Historic rivals join forces to save 1,000 years of Jewish history

8 February 2013

Genizah fragment

Cambridge University Library and the University of Oxford’s Bodleian Libraries have today announced their first ever joint fundraising campaign to purchase the £1.2 million ‘Lewis-Gibson Genizah Collection’, currently owned by the United Reformed Church’s Westminster College.

The campaign was officially launched this week at the British Academy in London.

The collection comprises more than 1,700 fragments of Hebrew and Arabic manuscripts, originating from the Cairo Genizah, dating from the 9th–19th century. They represent an invaluable record of a thousand years of the religious, social, economic and cultural life of the Mediterranean world.

The fragments were brought back from Cairo by the intrepid twin sisters Agnes Smith Lewis and Margaret Dunlop Gibson in 1896 and deposited at Westminster College. Treasures of the collection include the earliest known example of a Jewish engagement deed (dating from 1119), an eyewitness account of Crusader atrocities, and letters by leading Jewish traders of the 11th and 12th centuries.

Cambridge University Librarian Anne Jarvis said: “In the late 19th century, Oxford’s Bodleian Library and Cambridge University Library were rivals in trying to acquire materials from the Cairo Genizah. Today we are taking a different stance, seeking to build on our collections while recognising that there would be a greater benefit to scholarship if we joined together to save the Lewis-Gibson Collection from division and dispersal.”

Both libraries are already holders of substantial Genizah collections in their own right. Cambridge is home to the largest collection in the world with some 200,000 fragments out of the estimated 350,000 to be found in public collections worldwide. Meanwhile, the Bodleian holds 25,000 world-class Genizah folios, the size and quality of which rank it among the most important global collections.

A genizah is a sacred storeroom, a room set aside inside a synagogue for the interment of old religious writings, which, because they contain names of God or use the sacred Hebrew alphabet, cannot be simply discarded. For more than 1,000 years the Jewish community of Fustat (now a suburb of Cairo) deposited all manner of writings (not just sacred texts) into the sacred storeroom of the Ben Ezra Synagogue.

The significance of the manuscripts haphazardly stored in the synagogue was recognised towards the end of the 19th century, and the Lewis-Gibson Genizah Collection represents some of the earliest fragments to emerge from it. Given its status as a ‘hand-picked’ collection, the Lewis-Gibson Collection contains perhaps more than its share of rare or unique items compared to its modest size.

Other treasures are a large leaf of Moses Maimonides’ (d. 1204) famous Commentary on the Mishnah in his own hand, an autograph poem by the medieval Spanish Hebrew poet Joseph ibn Abitur, the earliest known example of a Jewish engagement deed (Shtar Shiddukhin, from 1119), showing the complex legal relations that existed around marriage, and a rare, very early (10th-century), copy on vellum of the great Jewish sage Saadya Gaon’s translation of the Bible into Arabic.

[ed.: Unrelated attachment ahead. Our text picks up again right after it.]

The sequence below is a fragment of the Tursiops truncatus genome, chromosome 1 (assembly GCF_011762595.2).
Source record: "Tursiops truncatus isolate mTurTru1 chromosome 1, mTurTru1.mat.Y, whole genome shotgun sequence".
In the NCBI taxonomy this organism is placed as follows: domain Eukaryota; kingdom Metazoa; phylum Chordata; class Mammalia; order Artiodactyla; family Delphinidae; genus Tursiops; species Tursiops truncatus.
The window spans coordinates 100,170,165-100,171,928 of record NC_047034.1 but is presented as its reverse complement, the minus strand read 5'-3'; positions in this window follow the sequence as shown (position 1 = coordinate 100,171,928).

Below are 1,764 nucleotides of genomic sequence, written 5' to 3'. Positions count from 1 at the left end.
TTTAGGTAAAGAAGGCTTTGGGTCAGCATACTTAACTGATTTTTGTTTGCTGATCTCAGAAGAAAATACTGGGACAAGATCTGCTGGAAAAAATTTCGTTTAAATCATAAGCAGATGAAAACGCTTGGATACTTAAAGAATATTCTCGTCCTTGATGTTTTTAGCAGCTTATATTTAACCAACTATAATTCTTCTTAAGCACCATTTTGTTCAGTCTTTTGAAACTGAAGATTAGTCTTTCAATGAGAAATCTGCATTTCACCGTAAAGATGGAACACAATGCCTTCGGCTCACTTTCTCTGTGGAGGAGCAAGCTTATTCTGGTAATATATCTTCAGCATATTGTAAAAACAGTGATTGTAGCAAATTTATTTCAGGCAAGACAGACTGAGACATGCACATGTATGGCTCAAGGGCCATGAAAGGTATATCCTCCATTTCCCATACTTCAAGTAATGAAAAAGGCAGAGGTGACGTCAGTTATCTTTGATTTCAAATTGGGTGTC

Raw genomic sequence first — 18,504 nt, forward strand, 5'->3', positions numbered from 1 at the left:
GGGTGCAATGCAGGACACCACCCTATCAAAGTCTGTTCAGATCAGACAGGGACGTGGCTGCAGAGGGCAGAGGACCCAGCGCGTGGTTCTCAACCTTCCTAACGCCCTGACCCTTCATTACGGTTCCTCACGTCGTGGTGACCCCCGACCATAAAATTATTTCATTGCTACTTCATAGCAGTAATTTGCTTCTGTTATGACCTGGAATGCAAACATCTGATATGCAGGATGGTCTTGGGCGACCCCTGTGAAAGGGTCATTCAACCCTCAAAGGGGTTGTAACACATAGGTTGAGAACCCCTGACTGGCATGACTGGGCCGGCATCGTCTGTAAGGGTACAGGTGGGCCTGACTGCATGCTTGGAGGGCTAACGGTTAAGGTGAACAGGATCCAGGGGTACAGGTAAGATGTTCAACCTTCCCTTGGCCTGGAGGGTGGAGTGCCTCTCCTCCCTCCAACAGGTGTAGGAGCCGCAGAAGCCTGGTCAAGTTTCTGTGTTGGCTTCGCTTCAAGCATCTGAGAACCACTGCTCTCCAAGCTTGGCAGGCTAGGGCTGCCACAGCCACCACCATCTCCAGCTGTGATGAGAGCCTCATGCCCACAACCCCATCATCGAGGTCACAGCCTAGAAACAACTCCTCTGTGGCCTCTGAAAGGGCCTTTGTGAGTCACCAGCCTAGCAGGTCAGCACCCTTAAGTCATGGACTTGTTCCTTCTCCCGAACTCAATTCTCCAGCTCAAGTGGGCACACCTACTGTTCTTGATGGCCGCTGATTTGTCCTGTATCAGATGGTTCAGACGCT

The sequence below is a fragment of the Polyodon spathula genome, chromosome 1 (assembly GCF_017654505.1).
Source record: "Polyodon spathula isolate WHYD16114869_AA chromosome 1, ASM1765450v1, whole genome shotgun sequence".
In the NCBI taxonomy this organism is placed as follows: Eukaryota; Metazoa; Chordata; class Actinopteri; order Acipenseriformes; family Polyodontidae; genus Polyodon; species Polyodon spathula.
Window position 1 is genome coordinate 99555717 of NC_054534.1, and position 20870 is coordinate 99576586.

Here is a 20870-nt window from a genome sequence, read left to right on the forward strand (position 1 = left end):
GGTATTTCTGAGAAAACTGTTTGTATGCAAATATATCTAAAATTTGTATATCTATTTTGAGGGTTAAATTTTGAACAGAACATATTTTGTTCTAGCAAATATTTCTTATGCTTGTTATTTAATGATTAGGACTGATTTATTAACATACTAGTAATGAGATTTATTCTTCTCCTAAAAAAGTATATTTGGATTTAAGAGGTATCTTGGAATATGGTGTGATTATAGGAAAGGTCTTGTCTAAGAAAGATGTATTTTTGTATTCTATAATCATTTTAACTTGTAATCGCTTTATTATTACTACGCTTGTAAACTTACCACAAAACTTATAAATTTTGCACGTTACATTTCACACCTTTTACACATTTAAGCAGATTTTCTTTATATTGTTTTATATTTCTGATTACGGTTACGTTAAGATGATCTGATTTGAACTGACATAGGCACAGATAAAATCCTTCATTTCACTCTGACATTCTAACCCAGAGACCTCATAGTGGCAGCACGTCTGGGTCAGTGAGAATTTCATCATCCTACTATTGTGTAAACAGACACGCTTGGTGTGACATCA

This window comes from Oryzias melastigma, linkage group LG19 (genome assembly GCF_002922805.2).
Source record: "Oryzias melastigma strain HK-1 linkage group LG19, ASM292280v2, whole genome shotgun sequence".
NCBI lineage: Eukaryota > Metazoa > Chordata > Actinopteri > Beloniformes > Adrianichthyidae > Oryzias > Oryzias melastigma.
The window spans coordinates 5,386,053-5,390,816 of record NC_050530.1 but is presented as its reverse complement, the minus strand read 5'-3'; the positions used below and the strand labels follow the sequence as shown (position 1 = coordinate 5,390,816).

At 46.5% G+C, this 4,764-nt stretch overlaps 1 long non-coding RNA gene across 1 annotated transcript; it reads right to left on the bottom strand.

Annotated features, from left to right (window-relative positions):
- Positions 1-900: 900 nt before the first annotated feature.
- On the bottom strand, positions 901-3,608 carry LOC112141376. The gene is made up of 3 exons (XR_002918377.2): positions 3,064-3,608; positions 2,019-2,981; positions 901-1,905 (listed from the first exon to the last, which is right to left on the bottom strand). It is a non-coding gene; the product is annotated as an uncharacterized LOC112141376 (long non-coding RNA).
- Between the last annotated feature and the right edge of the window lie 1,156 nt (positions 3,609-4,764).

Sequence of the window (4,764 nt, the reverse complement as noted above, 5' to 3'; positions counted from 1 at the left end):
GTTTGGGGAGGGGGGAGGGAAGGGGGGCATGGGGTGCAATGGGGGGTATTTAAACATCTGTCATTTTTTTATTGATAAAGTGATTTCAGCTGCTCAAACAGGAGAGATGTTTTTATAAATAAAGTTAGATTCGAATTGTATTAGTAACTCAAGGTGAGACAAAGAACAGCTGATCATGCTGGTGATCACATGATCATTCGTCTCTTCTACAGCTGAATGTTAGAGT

The libraries’ fundraising campaign has received an early, significant and much-welcomed boost with the promise of a £500,000 lead gift from the Polonsky Foundation which in 2010 also gifted £1.5m to Cambridge’s Digital Library Project and £2m to the Bodleian Libraries’ initiative with the Bibliotheca Apostolica Vaticana. Both libraries are now appealing for donors to come forward and secure the remaining £700,000 necessary to buy the collection outright.

Dr Polonsky, Trustee of the Foundation, said: 'I strongly support collaboration and am delighted to give momentum to the joint venture of these two great Universities in acquiring such an important manuscript collection.'

Bodley’s Librarian Dr Sarah Thomas said: 'This is a rare and special opportunity to jointly acquire the Lewis-Gibson Genizah Collection by Cambridge and Oxford, which combined hold almost 70 per cent of the fragments in public collections. Together, we will share the work of curating, conserving, digitising and presenting the manuscripts, making the best use of the strengths of each institution.'

The Lewis-Gibson Collection holds a special place in the modern history of the Cairo Genizah. When the twin sisters showed a selection of their fragments to their friend, Cambridge scholar Solomon Schechter, he set off to Egypt to find the source. What followed was the discovery of the Cairo Genizah, changing the study of Judaism – and of the study of the wider history of the Middle East – forever.

Professor David Abulafia, author of the acclaimed The Great Sea: a human history of the Mediterranean believes that the Genizah is a unique historical archive. He said: 'The Cairo Genizah documents are like a searchlight, illuminating dark corners of the history of the Mediterranean and shedding a bright light on the social, economic and religious life of the Jews not just of medieval Egypt but of lands far away. There is nothing to compare with them as source for the history of the tenth to twelfth centuries, anywhere in Europe or the Islamic world.'

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